There are times when you must either fight or sneak your way around foes, you can not stick to solely one of them due to heavily scripted sections. While it does give off the vibe of being exactly like most other ‘play how you want’ sandbox games at the beginning, it does still retain the more linear sections that the original was known for, so its best to prepare accordingly. This time around, the environments you will be exploring are not a bunch of random locations, they all connect to the city/world of Union in one way or another. There is clear progress all throughout and an actual story that doesn’t feel like it was thrown together at the last minute like in the first title. It’s new villains, however, are arguably far less threatening and motivations more idiotic in comparison to Ruvik, though it does a pretty stellar job at making you want to introduce the barrel of your shotgun to their face.
I wouldn’t call the first game scary, but this one strays even further from that genre despite having far more memorable events. It is more tense due to strict ammo limitations, but in all other regards such as enemy design, boss fights, and atmosphere it is a definite step down. Seemingly everything in this sequel can be solved with fighting, gone are the moments of desperation when facing a far superior foe or insane situations where you must run for sweet life. In this you are the ultimate predator and are given a ton of options to deal with your foes like opening a water hydrant, honking the horn of a nearby car, then electrocuting the lot of them with an electric arrow. I’ve played through it on the Survival difficulty and have never been close to dying, meanwhile in its predecessor I died countless times on Easy. Don’t get me wrong, The Evil Within 2 fixed many things, but in the process, they also turned it into a far different type of game than the original.
Change isn’t all bad, while we did lose the horror aspect of it, we gained a far more structured campaign, cut out the dumb enemies that had guns and rocket launchers, and most importantly included a worthwhile story that doesn’t require further DLCs to figure out what in the world you just played. I was surprised by how invested into the story. Sebastian wasn’t exactly ever a memorable character, and they did a somewhat hamfisted job on showing us how great his daughter was right at the beginning, but I did end up caring about his plight despite all that. Its final chapters do drag on for far too long and have you facing so many foes that it nearly feels like an arena shooter, though it does end on a very high note and closes up his story nicely. Afterwards, there is a new game plus containing a new gun, costumes, and an extra hard difficulty should you want to replay it again. Doing most of the side activities, it lasted me around 18 hours, hardly what I would call a short game.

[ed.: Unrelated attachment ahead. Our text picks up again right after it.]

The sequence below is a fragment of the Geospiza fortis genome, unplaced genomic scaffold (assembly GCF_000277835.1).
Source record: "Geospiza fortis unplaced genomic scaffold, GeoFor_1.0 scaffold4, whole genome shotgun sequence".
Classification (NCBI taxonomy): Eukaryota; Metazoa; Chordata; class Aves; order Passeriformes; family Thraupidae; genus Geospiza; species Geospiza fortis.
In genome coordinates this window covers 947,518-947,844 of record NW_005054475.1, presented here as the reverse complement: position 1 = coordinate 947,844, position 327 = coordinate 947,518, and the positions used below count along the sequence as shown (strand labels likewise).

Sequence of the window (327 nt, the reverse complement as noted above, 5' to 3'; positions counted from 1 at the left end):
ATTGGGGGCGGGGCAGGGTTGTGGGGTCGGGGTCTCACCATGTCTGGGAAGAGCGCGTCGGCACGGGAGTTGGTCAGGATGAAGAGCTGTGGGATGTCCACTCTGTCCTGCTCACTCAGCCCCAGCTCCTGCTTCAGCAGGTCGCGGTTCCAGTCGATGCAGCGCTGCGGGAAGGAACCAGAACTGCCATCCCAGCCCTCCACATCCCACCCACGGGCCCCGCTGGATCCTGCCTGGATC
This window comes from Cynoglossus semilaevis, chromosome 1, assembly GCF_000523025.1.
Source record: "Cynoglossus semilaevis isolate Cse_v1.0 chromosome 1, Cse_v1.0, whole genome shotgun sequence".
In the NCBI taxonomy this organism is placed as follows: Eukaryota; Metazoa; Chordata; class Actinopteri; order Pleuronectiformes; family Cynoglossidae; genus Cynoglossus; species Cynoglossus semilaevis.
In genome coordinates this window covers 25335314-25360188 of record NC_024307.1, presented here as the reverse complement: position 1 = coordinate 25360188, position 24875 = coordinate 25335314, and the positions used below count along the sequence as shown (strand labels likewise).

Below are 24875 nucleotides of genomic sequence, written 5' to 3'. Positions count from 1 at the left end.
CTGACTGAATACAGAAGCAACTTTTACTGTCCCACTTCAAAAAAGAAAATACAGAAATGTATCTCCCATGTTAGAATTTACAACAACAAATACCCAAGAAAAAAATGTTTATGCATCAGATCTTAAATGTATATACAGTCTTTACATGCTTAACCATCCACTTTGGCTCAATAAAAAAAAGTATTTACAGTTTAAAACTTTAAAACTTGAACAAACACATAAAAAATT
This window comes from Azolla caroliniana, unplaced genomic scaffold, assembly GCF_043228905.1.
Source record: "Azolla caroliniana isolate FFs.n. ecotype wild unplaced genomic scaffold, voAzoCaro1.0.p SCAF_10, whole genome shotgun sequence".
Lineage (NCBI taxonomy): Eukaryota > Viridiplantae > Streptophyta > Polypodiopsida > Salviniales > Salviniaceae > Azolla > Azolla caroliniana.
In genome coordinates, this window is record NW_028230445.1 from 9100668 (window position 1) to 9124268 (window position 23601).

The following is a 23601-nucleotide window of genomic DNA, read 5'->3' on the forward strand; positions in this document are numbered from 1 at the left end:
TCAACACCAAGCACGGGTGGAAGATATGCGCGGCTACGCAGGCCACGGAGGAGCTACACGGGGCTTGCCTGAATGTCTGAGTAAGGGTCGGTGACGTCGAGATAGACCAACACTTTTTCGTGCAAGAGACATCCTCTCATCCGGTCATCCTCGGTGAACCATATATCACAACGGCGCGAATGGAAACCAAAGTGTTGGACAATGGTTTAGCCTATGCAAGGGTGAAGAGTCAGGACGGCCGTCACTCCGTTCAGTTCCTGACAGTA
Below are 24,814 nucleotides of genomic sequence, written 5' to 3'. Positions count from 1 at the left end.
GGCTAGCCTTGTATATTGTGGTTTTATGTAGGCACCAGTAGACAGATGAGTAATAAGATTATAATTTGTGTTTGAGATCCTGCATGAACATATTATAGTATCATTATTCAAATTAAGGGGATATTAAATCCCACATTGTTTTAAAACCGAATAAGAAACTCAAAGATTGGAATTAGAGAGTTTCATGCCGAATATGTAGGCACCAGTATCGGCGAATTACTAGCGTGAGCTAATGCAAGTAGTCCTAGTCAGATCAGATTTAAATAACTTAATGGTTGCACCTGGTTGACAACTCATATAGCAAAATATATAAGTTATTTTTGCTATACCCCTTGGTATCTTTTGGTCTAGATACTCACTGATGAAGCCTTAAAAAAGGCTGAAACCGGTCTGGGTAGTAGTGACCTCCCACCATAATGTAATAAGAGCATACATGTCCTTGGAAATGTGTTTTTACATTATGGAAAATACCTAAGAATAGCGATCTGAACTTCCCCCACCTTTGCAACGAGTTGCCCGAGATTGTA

For the PC users, it is worth mentioning that performance is extremely finicky for many players, including myself, and will constantly drop frames significantly for little reason. I’d recommend trying the demo before purchasing just to test how it will run for you. Overall The Evil Within 2 is a strange sequel that differs greatly from its predecessor but ultimately ends up being a better experience. It is a ton of fun deciding whether you can waste the ammo to try to hunt down a powerful creature for the points you need to upgrade a skill or to save the gunpowder for when you really need it. The AI is still nowhere good enough to make for a decent stealth game though it is fun to stalk them and jump at the first chance to kill them. I think the word fun describes this game better than anything else. While it is a weird mish-mash of multiple genres, The Evil Within 2 was enjoyable all throughout and is well worth experiencing for both new & old fans alike.